Confused about the Proposed Gluten Free Labeling Laws?

Breaking news: Here is an excellent update / explaination on Gluten Free Labeling Laws: http://www.1in133.org/proposal/resources/assessment/

“Dr. Stefano Guandalini, Medical Director, of the Celiac Disease Center at the University of Chicago, shares his analysis of the Safety Assessment . . .”

Dr. Guandalini is a hero of mine. He brought an understanding of celiac disease and gluten-intolerance to the U.S.A. — many of the positive changes in the celiac community can be traced back to the wonderful work Dr. Guandalini has done.

At the time, the medical community felt that celiac just wasn’t a problem for North Americans. Dr. Stefano knew better. He realized that it wasn’t that people here didn’t get celiac disease, it was that they weren’t being diagnosed. He has also consistently been on the cutting edge of understanding the importance of taking non-celiac gluten-intolerance very seriously.

From The University of Chicago:

Dr. Guandalini, originally from Naples, Italy, was shocked to learn how few Americans were diagnosed with Celiac Disease when he came to the United States in the early 1990’s. Dr. Guandalini quickly discovered the reason for the lack of diagnoses in the United States.

It wasn’t that it was less common (in fact, current research shows the prevalence of celiac disease is approximately 1 in 100 Americans); rather it was that U.S. medical doctors had for years been taught that celiac disease was extremely rare and were therefore not screening patients for the disease.

More . . .

Dr. Guandalini is founder and medical director of the University of Chicago Celiac Disease Center. Dr. Guandalini received his medical degree from the University of Messina, in Italy, in 1971, where he graduated with high honors. After his pediatric residency at University of Messina, he completed his fellowship in pediatric gastroenterology at the prestigious University of Naples, where he became an Assistant Professor. In 1977-79, he spent two years as a research associate in the Department of Medicine at the University of Chicago, where he did active bench research on the pathophysiology of diarrheal disease. Shortly after he returned to Italy, he received a promotion to associate professor and then became a full professor at the University of Naples in 1988. From 1990 to 1995, Dr. Guandalini served as the Chairman of Pediatrics at the University of Catanzaro.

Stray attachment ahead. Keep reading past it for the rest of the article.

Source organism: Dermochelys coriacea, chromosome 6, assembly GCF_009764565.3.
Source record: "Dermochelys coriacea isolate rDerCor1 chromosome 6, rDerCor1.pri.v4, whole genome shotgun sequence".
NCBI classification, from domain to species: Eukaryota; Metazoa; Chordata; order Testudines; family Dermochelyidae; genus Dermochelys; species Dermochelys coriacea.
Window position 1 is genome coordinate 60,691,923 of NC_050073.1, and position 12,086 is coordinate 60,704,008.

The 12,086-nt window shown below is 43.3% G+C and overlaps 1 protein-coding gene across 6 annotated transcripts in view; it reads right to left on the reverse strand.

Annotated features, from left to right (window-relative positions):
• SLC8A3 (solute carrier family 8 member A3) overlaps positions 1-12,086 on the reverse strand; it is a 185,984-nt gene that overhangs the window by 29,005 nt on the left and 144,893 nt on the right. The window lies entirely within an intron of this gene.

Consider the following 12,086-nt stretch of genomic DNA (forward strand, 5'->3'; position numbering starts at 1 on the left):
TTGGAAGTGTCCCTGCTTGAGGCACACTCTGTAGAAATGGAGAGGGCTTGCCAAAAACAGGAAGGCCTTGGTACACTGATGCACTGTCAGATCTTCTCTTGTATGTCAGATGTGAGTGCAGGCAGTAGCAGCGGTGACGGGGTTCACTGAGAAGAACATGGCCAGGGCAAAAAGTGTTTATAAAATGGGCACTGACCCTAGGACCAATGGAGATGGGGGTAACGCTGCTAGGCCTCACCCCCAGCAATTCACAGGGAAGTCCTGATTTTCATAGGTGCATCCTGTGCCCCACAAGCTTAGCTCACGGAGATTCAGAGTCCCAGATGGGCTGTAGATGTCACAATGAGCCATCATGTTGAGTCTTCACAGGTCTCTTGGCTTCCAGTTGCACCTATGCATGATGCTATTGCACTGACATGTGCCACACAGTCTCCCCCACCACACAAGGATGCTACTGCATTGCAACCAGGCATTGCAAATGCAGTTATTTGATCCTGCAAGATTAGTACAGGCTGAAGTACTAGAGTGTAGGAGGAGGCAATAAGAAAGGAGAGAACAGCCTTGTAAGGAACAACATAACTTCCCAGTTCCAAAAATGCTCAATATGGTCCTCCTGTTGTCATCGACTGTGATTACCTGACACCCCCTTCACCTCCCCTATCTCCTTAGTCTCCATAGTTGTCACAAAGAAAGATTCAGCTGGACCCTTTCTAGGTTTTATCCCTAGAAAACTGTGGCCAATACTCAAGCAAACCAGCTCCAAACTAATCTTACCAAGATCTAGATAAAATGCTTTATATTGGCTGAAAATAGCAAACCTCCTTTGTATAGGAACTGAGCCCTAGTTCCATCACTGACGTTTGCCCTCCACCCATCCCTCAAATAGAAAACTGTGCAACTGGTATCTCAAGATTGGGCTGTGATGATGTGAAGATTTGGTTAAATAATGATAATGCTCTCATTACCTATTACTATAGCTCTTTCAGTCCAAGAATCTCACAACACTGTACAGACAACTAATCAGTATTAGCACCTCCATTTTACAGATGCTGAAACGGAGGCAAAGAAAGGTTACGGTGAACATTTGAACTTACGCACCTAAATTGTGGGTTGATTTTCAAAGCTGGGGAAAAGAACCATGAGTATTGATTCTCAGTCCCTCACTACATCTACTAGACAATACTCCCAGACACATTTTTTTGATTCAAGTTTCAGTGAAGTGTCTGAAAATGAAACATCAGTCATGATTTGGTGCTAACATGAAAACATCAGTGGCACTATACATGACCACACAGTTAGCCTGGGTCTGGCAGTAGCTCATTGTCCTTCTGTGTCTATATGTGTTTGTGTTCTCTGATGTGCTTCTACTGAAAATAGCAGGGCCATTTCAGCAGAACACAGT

Dr. Guandalini’s scientific and professional career has focused on diarrheal diseases of children, with a major emphasis on celiac disease. In 1990 he coordinated a national effort in Italy resulting in the publication of the largest series of patients ever published, which resulted in the revision of the 20-year-old ESPGHAN guidelines for diagnosing celiac disease. These new guidelines are currently used worldwide both for pediatric and adult celiac patients.

I hope you enjoy reading what Dr. Guandalini has to say about gluten-free labeling laws. Comments welcome.

Love to all,
Lee
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2 Responses to Confused about the Proposed Gluten Free Labeling Laws?

  1. Alana says:

    Thank you for sharing this article. This worries me, because he says that the “majority” of celiacs won’t react to amounts under 10 mg/day. For the minority who do, this new labeling seems to make it impossible for them to find truly gluten-free food. And how do we know what our own tolerance levels are?

    More troublesome still, I know I eat more than 1.1 lbs of food each day. If I am eating 2 lbs of products labeled “gluten-free”, I may be getting enough to do significant harm.

    • Thank you for posting.

      This would be an excellent question for the Gluten Intolerance Group (GIG) of North America. You can find them here: http://www.gluten.net/

      It would be a good idea to run this one by your doctor as well. He/she may say that the best way to tell if a person is ingesting too much gluten is to have regular tests to monitor the body’s progress on how will it is responding to a GF diet.

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